I can understand where Brutus is coming from, though. I'm wild about Lenore, ridiculously cute as a puppy, beautiful as a young female, with a heart as big as her appetite. I call her the Hound of Love. In the pasture, I sing to her, songs by Emmy Lou Harris, "Amazing Grace" the way Aretha Franklin sings it (well, kind of), Eva Cassidy's wrenching version of "Love Hurts." Lenore even sleeps with me, for heaven's sake.
Now she seems to prefer Brutus. The two of them are always together. She cleans his ear, he noses her or butts her gently. It's something to see.
I called an animal behaviorist I knew at the Cornell veterinary school and told him the story. He just laughed and said he had to get to a meeting. "Wait," I insisted. "What's going on between my dog and my ram?"
"Can't imagine," he chuckled, before hanging up.
At moments like this, I'm glad I'm a photographer, because people might not believe this stuff. But I have pictures. I get a lot of e-mail on my Web site, but I've rarely gotten as much as when I posted photographic evidence of Lenore's love affair with Brutus.
People sent me poems and song lyrics, gushy awwws, and cautions about sex.
"Please, please don't separate them," Heather e-mailed from London when I joked that I was considering imposing a strict curfew. "They belong together. Give them a chance to work it out."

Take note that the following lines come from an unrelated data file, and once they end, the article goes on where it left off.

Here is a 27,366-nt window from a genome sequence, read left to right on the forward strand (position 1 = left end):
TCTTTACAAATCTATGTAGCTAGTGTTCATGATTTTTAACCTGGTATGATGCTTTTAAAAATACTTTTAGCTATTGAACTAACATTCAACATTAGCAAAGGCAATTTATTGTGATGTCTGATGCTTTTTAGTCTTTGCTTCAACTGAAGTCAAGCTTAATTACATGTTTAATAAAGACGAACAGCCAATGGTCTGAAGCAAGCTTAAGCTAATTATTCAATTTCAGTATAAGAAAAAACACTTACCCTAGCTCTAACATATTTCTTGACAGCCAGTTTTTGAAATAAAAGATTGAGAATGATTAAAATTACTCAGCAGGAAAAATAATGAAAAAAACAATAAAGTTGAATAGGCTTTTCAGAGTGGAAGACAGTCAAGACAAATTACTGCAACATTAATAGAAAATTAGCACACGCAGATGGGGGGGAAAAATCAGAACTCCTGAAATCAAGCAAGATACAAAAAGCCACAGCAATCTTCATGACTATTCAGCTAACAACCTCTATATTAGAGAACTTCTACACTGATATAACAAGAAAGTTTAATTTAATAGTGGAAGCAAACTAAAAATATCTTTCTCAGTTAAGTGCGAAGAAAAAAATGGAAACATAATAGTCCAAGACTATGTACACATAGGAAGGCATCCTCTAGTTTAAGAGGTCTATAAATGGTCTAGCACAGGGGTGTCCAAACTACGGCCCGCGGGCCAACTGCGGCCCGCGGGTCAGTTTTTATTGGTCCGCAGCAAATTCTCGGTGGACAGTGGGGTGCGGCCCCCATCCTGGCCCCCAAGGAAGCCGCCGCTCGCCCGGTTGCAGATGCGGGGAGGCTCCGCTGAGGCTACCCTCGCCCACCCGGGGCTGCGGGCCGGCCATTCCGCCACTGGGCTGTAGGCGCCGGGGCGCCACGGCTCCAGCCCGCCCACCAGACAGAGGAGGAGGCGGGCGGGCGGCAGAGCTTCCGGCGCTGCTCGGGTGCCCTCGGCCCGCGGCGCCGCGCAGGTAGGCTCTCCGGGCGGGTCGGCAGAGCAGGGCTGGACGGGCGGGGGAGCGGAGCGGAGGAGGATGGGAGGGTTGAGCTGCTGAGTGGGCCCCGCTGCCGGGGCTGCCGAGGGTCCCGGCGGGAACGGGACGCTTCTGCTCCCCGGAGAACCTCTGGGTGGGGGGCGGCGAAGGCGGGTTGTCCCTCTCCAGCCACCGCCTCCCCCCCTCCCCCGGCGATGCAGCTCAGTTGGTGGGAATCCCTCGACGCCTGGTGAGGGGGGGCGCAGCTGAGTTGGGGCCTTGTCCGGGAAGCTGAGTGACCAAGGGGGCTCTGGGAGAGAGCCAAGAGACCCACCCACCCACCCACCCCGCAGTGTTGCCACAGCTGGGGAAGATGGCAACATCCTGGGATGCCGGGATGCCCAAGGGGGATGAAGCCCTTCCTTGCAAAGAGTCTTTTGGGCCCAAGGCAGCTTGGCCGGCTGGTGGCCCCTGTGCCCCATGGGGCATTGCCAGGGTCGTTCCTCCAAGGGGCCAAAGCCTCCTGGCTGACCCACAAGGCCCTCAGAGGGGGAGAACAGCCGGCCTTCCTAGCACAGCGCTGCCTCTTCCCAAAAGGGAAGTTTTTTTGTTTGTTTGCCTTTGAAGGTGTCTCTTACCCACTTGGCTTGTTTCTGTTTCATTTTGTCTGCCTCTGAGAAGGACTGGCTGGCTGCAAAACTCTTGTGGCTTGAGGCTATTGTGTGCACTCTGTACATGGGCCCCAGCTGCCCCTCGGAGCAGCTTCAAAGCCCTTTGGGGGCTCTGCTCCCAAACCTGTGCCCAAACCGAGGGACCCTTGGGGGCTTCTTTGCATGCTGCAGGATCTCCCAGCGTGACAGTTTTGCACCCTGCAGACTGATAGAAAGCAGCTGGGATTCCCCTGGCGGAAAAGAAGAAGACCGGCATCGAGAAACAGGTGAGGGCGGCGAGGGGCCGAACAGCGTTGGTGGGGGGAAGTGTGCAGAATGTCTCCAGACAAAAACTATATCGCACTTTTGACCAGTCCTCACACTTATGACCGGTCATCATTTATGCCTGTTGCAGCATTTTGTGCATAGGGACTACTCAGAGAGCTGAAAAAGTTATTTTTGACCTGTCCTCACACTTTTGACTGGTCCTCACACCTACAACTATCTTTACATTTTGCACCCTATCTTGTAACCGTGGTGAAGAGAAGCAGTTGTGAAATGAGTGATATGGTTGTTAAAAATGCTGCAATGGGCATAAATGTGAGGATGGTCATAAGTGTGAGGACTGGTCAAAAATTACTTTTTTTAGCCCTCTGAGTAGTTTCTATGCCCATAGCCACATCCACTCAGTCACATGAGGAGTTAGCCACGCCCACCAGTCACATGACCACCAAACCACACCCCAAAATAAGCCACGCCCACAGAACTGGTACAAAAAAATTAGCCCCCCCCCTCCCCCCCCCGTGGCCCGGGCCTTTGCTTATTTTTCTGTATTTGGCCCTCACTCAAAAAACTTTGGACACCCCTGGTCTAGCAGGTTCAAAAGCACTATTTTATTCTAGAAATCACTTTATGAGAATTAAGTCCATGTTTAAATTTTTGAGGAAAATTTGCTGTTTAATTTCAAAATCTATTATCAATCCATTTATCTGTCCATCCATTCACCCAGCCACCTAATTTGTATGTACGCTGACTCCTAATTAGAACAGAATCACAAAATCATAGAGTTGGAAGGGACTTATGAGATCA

"Obviously, Brutus is unhappy and lonely," wrote a farmer from Nebraska. "Make sure to give them support. Nothing wrong with it."
Other people fretted about Rose. Could she handle this? Would she be damaged in some way?
I was a bit worried about Rose myself. The world had turned upside down for her and no longer worked in comprehensible ways. She glowered at the couple.
So, I took Lenore aside, issued heartfelt cautions. "Theother sheep will turn on Brutus," I warned. "Rose doesn't approve. Life is hard enough. It has to end badly."
But animals are nothing if not adaptable. After a week or two, Rose simply seemed to stop noticing the odd couple and concentrated on moving the rest of the flock around. Lenore and Brutus became invisible to her.
This is the new normal. This morning, the sheep trotted into the meadow to graze, and Brutus chomped for a few minutes, then sauntered right past Rose and over to where Lenore and I were sitting. He lowered his head to the ground.
Lenore whined, wagged her tail, rolled over on her back, then righted herself and licked the big guy right on his fuzzy nose.
This relationship can't go anywhere, for obvious reasons. Love does hurt. But sometimes, it's nice while it lasts.
TODAY IN SLATE
Meet the New Bosses
How the Republicans would run the Senate.
The Government Is Giving Millions of Dollars in Electric-Car Subsidies to the Wrong Drivers
Scotland Is Just the Beginning. Expect More Political Earthquakes in Europe.
Photos of the Crowds That Took Over NYC for the People’s Climate March
Friends Was the Last Purely Pleasurable Sitcom
This Whimsical Driverless Car Imagines Transportation in 2059
Did America Get Fat by Drinking Diet Soda?
A high-profile study points the finger at artificial sweeteners.